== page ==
Nirvana Finance hacker pleads guilty, forfeits $12.3M

Charges against Shakeeb Ahmed were announced back in July


Artwork by Crystal Le


The Nirvana Finance hacker pleaded guilty in New York on Thursday.

Shakeeb Ahmed was connected to two hacks — Nirvana and another decentralized exchange. In 2022, DeFi protocol Nirvana was hacked for roughly $3.5 million in a flash loan exploit.

The crypto exchange attacked by Ahmed was left unnamed in the press release announcing his guilty plea. However, when the US Department of Justice first announced the charges against Ahmed, Blockworks reported that the references matched an attack made on Crema Finance in July 2022.

As part of today’s plea, Ahmed forfeited $12.3 million. Nearly $6 million of the sum in crypto. 

The plea marks the first time that the DOJ convicted someone for hacking smart contracts.

Read more: Following the money: How the SDNY caught the Crema hacker

“Five months ago, my Office announced the first ever arrest involving an attack on a smart contract. Today, senior security engineer Shakeeb Ahmed pled guilty and agreed to return all of the stolen crypto to his victims,” US attorney Damian Williams said in a press release.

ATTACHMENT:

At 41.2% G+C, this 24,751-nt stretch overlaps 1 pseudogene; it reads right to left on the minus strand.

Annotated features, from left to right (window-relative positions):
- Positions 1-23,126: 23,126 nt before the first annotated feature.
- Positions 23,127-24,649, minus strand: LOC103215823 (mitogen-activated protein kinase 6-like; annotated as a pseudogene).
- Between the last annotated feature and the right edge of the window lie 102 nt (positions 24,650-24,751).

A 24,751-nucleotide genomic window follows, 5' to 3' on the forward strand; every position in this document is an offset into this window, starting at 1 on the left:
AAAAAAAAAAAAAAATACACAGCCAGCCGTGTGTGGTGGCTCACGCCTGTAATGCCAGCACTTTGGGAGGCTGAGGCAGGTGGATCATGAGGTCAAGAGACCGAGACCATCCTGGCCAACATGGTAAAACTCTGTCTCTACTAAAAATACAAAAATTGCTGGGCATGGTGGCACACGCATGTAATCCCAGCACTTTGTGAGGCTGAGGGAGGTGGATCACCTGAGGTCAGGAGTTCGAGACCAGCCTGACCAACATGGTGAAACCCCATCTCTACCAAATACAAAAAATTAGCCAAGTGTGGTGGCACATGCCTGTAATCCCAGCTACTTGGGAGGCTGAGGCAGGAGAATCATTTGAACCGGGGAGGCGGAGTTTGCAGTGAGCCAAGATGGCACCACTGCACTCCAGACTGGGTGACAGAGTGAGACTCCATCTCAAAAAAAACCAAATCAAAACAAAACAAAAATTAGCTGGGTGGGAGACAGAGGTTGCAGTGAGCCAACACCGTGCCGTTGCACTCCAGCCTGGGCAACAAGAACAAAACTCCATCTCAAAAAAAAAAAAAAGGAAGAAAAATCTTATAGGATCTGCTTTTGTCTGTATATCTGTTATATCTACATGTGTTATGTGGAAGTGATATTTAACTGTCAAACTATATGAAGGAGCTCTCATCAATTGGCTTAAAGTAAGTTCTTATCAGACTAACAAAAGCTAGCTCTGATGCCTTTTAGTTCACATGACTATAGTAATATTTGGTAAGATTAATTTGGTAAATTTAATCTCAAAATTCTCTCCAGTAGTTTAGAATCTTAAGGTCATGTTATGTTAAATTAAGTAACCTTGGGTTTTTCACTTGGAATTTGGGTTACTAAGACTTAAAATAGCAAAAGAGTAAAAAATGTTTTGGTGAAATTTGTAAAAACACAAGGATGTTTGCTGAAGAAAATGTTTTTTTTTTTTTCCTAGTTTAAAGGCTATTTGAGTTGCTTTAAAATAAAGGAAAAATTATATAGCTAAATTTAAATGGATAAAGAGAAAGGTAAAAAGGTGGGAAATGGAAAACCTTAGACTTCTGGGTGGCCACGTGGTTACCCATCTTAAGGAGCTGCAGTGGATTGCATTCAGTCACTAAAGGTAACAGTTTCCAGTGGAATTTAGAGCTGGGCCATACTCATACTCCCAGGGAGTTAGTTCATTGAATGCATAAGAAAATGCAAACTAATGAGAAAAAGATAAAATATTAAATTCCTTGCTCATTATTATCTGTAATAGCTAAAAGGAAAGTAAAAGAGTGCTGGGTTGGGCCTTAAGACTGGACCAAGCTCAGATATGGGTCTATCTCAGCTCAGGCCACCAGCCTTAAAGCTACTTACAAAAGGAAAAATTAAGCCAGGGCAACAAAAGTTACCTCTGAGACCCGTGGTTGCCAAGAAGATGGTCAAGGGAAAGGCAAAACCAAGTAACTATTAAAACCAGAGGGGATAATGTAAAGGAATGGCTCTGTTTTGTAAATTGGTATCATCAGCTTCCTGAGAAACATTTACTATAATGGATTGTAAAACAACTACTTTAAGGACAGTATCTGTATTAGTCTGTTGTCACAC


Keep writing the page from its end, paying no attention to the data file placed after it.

The charges, announced in July, only linked Ahmed to the hacking of a crypto exchange. 

“Ahmed’s plea has also resulted in him further admitting that he carried out a previously unsolved second multi-million-dollar hack, this time of decentralized finance protocol Nirvana Finance.” 

“In the days after the hack of Nirvana, Ahmed conducted internet searches for the term ‘defi hacks prosecution’ and searches related to the charges in the Indictment, including the terms “wire fraud” and “evidence laundering,” the DOJ said.

The DOJ said that Ahmed attacked the exchange in July 2022 by exploiting a smart contract vulnerability. From there, he was able to generate roughly $9 million and withdraw those fees.

Read more: ‘Wallet drainer’ code added to Ledger library has crypto on edge

“After he stole the fees he never legitimately earned, Ahmed had communications with the Crypto Exchange in which he agreed to return all of the stolen funds except for $1.5 million if the Crypto Exchange agreed not to refer the attack to law enforcement,” the DOJ said. 

Ahmed also took to Google in an attempt to avoid legal action, using the search engine to look up “how to stop federal government from seizing assets” and also tried to research how to buy citizenship. 

Ahmed will pay $5 million in restitution to his victims, and will be sentenced in March 2024.

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